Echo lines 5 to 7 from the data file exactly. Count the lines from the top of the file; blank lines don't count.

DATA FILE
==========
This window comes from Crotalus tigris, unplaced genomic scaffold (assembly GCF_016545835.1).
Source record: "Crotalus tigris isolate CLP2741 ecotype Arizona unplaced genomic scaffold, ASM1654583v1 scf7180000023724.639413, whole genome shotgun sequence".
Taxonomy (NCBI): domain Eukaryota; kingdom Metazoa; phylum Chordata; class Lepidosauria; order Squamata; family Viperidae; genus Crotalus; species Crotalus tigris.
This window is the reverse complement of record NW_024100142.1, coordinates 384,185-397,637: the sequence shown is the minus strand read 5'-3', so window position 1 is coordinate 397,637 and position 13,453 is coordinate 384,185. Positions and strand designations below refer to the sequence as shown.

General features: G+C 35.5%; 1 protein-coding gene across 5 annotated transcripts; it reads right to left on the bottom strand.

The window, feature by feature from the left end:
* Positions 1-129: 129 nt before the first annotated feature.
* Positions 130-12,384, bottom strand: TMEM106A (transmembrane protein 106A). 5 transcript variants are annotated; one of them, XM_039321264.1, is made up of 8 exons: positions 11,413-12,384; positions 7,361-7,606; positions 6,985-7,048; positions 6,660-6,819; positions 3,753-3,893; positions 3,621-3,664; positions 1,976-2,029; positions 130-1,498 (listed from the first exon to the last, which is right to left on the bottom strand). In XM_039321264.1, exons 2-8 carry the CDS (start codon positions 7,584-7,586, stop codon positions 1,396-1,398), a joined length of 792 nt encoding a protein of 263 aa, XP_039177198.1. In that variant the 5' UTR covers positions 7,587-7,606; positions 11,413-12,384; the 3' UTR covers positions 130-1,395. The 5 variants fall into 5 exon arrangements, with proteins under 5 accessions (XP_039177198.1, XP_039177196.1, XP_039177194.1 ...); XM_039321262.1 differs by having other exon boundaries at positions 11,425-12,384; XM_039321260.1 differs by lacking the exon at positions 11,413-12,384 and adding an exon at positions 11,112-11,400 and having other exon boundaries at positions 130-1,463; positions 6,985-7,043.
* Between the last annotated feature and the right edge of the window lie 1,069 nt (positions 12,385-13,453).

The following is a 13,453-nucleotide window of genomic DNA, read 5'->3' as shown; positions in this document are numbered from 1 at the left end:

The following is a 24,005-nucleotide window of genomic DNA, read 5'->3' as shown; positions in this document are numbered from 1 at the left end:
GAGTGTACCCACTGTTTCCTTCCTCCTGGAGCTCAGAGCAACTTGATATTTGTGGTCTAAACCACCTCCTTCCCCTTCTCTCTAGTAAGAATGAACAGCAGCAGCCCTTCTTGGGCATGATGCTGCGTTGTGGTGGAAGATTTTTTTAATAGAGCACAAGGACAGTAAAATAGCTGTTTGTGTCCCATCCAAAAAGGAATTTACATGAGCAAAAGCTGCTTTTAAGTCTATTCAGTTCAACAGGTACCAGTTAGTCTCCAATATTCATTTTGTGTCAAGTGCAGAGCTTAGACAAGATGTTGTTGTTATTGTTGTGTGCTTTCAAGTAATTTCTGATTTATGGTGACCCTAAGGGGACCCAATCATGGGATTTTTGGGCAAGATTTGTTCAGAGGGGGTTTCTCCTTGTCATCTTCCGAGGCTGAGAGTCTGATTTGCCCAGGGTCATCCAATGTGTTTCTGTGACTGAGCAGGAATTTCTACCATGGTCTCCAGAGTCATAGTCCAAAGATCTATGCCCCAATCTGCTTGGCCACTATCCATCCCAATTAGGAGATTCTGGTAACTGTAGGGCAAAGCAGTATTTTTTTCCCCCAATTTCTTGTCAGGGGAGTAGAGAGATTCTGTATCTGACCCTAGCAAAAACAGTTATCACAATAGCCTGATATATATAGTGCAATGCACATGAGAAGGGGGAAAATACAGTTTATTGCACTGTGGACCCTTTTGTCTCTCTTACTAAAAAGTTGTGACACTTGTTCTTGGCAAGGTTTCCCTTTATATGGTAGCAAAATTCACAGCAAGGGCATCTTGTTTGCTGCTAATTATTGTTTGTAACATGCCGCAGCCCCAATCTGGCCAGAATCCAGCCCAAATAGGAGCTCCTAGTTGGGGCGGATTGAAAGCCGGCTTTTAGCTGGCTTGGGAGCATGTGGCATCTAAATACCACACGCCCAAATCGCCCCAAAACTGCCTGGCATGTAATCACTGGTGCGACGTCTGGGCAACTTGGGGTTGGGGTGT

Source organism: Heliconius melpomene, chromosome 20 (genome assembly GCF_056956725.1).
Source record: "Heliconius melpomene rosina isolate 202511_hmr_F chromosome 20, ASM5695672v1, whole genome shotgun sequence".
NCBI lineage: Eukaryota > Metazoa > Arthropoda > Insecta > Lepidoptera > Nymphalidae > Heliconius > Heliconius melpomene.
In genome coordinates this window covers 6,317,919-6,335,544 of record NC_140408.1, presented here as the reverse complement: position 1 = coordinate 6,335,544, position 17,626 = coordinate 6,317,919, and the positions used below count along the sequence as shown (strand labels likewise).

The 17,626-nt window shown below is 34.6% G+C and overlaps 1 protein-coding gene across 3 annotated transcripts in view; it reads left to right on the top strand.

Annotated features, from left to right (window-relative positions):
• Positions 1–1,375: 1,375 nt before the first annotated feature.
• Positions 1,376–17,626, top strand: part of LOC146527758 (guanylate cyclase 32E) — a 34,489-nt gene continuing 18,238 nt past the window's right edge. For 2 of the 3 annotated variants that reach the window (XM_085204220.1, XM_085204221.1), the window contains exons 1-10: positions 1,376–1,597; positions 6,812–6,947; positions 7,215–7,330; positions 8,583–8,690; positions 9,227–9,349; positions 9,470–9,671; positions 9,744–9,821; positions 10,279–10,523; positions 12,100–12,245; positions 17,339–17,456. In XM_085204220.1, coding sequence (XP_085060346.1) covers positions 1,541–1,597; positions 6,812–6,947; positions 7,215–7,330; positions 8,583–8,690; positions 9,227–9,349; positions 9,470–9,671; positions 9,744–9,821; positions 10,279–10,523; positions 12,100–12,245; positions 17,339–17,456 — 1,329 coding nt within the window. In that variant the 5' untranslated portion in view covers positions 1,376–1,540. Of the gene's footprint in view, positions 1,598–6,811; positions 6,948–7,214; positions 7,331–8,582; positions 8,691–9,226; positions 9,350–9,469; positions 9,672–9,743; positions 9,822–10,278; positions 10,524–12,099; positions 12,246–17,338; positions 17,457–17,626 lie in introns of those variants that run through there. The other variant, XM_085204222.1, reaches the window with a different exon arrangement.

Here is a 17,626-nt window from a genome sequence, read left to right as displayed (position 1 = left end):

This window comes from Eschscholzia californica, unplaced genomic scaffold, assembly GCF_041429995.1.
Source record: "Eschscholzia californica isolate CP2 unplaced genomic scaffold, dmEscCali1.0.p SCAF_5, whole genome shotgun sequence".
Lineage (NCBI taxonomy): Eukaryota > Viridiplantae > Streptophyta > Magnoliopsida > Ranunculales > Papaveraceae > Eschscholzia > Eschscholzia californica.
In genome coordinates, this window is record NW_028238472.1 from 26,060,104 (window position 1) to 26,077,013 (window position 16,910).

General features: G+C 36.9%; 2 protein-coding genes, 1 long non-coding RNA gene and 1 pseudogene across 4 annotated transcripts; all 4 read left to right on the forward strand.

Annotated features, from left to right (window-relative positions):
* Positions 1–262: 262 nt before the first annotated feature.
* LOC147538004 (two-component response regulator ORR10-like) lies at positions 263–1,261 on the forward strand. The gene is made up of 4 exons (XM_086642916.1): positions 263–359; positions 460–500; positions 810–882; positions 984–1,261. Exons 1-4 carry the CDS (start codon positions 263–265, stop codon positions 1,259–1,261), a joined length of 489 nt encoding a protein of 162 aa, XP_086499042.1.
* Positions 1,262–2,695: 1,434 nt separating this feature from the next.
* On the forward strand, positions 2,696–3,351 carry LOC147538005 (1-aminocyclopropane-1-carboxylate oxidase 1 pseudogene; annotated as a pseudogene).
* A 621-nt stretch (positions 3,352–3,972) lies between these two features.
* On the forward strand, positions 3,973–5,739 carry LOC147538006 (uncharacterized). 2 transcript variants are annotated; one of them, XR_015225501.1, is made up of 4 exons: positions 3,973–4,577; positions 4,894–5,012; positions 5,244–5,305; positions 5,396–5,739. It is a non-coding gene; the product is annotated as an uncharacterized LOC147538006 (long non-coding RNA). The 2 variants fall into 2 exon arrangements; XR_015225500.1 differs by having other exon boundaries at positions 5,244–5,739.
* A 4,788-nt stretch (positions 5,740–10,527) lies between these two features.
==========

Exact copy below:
General features: G+C 35.5%; 1 protein-coding gene across 5 annotated transcripts; it reads right to left on the bottom strand.

The window, feature by feature from the left end:
* Positions 1-129: 129 nt before the first annotated feature.